German astronomer and mathematician Johannes Kepler formulated three major laws that govern the movement of planets in the solar system. Kepler was born on December 27, 1571, in Weil der Stadt, in southwestern Germany. His parents pushed him towards an ecclesiastical career. Following their wishes, Kepler studied theology and mathematics at the University of Tübingen.
One of his professors, astronomer Michael Maestlin, introduced him to the new astronomical theories of Polish scientist Nicolaus Copernicus. Copernicus had recently made the startling declaration that the earth was not at the center of the universe as had always been believed. According to Copernicus, the sun was at the center of the universe, and the Earth, along with the other planets, revolved around it. Kepler, fortified by his convictions in Copernicus’s heliocentric theory, began to study astronomy.
In 1596, his first astronomical work, The Cosmographic Mystery, was published. In it, Kepler gave a deeply religious interpretation of heliocentrism. Kepler asserted that since God created the universe, it must be ordered and harmonious. Mathematical laws, then, should express this harmony. Kepler made it his mission to discover these laws. In 1600, Danish mathematician Tycho Brahe, official astronomer of the Holy Roman Empire, asked Kepler to come to Bohemia as his assistant. A year later, Brahe died. Kepler succeeded him as imperial mathematician. Kepler inherited a vast amount of astronomical measurements and calculations from Brahe. He compared Brahe’s data with his own, searching for relationships that might prove a mathematical connection. After about 25 years of work, Kepler concluded that the laws governing movement around the sun were the same for each planet.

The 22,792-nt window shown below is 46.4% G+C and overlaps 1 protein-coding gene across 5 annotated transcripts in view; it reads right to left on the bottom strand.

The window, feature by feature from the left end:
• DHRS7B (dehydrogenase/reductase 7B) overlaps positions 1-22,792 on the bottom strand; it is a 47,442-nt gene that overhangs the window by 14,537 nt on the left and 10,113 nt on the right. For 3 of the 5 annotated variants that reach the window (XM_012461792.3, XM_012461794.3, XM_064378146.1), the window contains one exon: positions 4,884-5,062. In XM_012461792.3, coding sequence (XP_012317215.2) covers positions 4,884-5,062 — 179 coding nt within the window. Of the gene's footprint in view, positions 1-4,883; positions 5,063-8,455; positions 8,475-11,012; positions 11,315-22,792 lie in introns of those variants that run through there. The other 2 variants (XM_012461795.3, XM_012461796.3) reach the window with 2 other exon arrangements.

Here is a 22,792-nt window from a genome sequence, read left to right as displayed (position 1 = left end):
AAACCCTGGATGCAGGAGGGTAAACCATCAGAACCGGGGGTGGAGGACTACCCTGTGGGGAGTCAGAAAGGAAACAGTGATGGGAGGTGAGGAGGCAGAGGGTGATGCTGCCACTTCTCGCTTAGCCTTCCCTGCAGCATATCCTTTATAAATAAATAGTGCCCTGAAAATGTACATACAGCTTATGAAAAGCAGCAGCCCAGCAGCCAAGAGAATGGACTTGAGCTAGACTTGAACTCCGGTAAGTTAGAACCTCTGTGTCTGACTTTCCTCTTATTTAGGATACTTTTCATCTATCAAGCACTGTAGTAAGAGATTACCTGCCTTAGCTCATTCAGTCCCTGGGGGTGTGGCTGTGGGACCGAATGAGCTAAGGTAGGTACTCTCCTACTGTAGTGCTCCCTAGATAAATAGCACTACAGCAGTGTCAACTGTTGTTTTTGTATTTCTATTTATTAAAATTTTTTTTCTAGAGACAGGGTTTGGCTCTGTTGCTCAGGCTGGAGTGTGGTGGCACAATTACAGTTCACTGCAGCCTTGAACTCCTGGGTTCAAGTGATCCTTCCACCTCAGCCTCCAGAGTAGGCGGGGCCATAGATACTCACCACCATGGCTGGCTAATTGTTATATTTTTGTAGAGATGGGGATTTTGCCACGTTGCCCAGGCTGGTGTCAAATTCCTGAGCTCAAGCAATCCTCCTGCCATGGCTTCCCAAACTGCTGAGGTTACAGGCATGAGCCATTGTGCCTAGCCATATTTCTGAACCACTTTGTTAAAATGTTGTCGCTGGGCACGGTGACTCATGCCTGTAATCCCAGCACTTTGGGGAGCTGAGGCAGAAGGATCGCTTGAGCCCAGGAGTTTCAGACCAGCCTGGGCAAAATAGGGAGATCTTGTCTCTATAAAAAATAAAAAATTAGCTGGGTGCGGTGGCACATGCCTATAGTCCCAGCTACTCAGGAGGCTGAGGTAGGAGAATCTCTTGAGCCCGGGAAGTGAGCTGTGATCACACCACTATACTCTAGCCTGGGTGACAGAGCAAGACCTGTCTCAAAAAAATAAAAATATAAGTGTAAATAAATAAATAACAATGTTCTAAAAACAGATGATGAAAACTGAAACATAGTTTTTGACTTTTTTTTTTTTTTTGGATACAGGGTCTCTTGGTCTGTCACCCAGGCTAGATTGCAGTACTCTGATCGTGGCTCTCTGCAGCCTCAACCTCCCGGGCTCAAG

Kepler understood that planets follow an elliptical orbit, not a circular one as his contemporaries believed. Moreover, he showed that a planet’s velocity along its orbit was not constant. The farther a planet moves in its orbit from the sun, the slower it progressed. Lastly, he compared the speeds of planets, realizing that the closer a planet is to the sun, the less time it takes it to complete an orbit. Kepler demonstrated his conclusions with three rigorous physical laws, today known as the three laws of planetary motion. Kepler’s laws are still the foundation of astronomical science. Johannes Kepler died on November 15, 1630 in Regensburg. He was 58. Kepler wrote a manuscript called Somnium or The Dream. In it, he recounted an imaginary voyage to the moon. It is often considered the first science fiction novel ever written.